So with this knowledge in mind you armor will not be able to withstand any kind of direct blast except maybe very very small ones from home made inefficient explosives. It will however, give awesome protection from shrapnel and make your chances of surviving a nearby explosion much much higher. Your armor is about the equivalent to being inside a Humvee, which doesn't sound like much until you factor in the fact that its a suit of powered armor and not a large vehicle. There is a downside however, there is basically no way to get swift medical aid to a person who has just survived a blast while they are closed up inside the armor. This means that surviving a blast only to bleed to death from a lost limb or die from trauma before a medic can cut you out of the tin can is a real problem. There could be fast release safety features in place, or even on board automated medical response ability (maybe auto-tourniquets, IV administered blood volumizers, oxygen supply, built in defibrillator etc etc) but these things just took an explosion too! So that means that up to anything that cant breach it or cause a casualty its incredible protection. After anything that can breach it or cause a casualty the same armor that prevented a lethal event from outright killing you can very possibly become a liability the prevents further life saving measures from being successful. MRAP's were god-awful for that. Doors would get all warped and stuck and nobody could get to the people inside who were alive but injured in a swift manner. Power Armor would be even worse for this.

  • 1
    $\begingroup$ +1 to "liquefy his brain and organs regardless of armor thickness." $\endgroup$
    – RonJohn
    Mar 16, 2018 at 0:24
  • 1
    $\begingroup$ I appreciate your input, and its very interesting. One of my big take aways is if the Marine is subject to a directed blast/shaped charge or if his armor compromises, hes pretty much turned into jelly/ash. Otherwise he has the general protection characteristics of a armored humvee? $\endgroup$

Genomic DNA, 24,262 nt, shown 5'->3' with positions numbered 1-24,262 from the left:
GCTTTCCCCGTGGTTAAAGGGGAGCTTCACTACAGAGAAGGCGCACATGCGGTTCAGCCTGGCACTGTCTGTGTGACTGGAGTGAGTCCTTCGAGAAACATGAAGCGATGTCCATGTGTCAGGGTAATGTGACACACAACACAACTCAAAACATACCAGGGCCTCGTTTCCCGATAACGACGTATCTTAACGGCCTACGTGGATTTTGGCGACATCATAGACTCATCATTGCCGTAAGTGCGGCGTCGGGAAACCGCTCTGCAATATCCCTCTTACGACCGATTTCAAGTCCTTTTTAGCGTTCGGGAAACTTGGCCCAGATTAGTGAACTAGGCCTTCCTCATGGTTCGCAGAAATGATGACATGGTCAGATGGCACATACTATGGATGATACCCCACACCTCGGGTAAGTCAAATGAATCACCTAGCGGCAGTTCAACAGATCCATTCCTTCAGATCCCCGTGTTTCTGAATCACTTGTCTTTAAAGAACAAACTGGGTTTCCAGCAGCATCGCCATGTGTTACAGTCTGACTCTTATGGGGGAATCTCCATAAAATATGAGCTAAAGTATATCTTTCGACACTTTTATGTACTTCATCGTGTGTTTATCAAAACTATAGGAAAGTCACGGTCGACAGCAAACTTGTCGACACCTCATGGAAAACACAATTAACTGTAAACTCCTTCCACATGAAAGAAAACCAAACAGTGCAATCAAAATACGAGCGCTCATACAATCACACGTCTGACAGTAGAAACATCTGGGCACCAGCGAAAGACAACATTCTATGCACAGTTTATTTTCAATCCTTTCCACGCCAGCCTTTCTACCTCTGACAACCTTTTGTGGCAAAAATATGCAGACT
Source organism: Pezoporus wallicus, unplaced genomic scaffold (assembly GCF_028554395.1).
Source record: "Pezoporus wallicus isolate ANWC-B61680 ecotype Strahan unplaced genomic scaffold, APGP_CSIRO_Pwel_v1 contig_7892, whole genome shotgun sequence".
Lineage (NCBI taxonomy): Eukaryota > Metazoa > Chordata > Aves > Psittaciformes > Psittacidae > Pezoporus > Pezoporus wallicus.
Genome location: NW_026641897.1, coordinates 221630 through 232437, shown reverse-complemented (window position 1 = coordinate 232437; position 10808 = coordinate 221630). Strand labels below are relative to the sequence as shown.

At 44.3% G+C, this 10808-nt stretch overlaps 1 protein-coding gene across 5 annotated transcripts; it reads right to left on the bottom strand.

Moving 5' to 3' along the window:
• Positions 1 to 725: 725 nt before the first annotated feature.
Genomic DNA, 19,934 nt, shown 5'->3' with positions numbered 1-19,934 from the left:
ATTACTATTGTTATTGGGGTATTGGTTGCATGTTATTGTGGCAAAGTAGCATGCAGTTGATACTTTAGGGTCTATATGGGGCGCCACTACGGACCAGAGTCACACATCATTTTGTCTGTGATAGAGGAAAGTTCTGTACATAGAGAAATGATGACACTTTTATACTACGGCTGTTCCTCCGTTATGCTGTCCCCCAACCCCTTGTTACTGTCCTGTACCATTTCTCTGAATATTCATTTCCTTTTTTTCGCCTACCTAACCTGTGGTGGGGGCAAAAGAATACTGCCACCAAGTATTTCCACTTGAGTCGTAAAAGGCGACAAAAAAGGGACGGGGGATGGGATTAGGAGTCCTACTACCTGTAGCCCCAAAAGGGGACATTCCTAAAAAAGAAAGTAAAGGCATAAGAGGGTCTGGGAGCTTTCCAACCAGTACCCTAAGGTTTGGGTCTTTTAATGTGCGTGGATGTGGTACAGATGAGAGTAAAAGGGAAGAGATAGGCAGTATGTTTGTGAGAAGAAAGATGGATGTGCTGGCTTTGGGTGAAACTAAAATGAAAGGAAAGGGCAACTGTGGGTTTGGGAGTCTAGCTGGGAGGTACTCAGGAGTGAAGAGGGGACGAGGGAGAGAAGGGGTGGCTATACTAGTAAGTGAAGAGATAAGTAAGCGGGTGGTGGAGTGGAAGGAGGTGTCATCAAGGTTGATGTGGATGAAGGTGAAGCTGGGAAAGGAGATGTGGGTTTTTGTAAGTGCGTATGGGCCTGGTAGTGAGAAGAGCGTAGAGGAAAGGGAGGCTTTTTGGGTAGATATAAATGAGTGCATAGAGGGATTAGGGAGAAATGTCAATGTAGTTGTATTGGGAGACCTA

– Marky
    Mar 16, 2018 at 2:05
  • 1
    $\begingroup$ Pretty much, yeah. An up-armored Humvee has 3/4ths of an inch of armor but the armor is all flat surfaces, something irregularly shaped with 1/2 inch of steel would be similarly armored if we are assuming it contains an internal spall-liner and various composite materials backing it. Frankly I wouldn't bother with the steel except as a thin outer shell to prevent wear. Steel spalls too much and is way heavier than assorted poly-aramides we already have that offer more protection for less weight. Also, steel conducts too much heat. Entire thing would turn into an oven really quickly. $\endgroup$
    – TCAT117
    Mar 16, 2018 at 2:10
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    $\begingroup$ And here I was going to write an answer by winging it... and I find first hand experience. Great answer! $\endgroup$
    – Cort Ammon
    Mar 16, 2018 at 2:24
  • $\begingroup$ The buzzing that wont go away inside my head ought to be worth something to somebody. Blast exposure is no joke. Even being AROUND explosions too much damages your brain. $\endgroup$
    – TCAT117
    Mar 16, 2018 at 2:29

The armor wouldn't be made of steel. You'd look at a composite of ceramics, carbon nanotubes and graphene which would give you a strength far greater than steel at a fraction of the weight.

Now surviving a grenade isn't that hard as it's the shrapnel that kills (usually) but larger blasts it's the shock wave that kills.

Looking a study into G force, a racing car driver will sustain a brain injury around 16% of the time during a crash involving forces of 50G or greater and that's with the helmet and roll cages.

Basically with a big enough blast, it really doesn't matter about how good the armor is, you can scramble the egg without breaking the shell

  • $\begingroup$ right for the steel point, but I note using a half inch of rolled homogeneous steel as a mark because different thickness of RHS behave in an understood way, and are a good marker for the effectiveness of armor. Even the Chobham armor the Abrams uses gets talked about in its effective penetration protection in terms of its "RHS equivalency". $\endgroup$
    – Marky
    Mar 16, 2018 at 2:01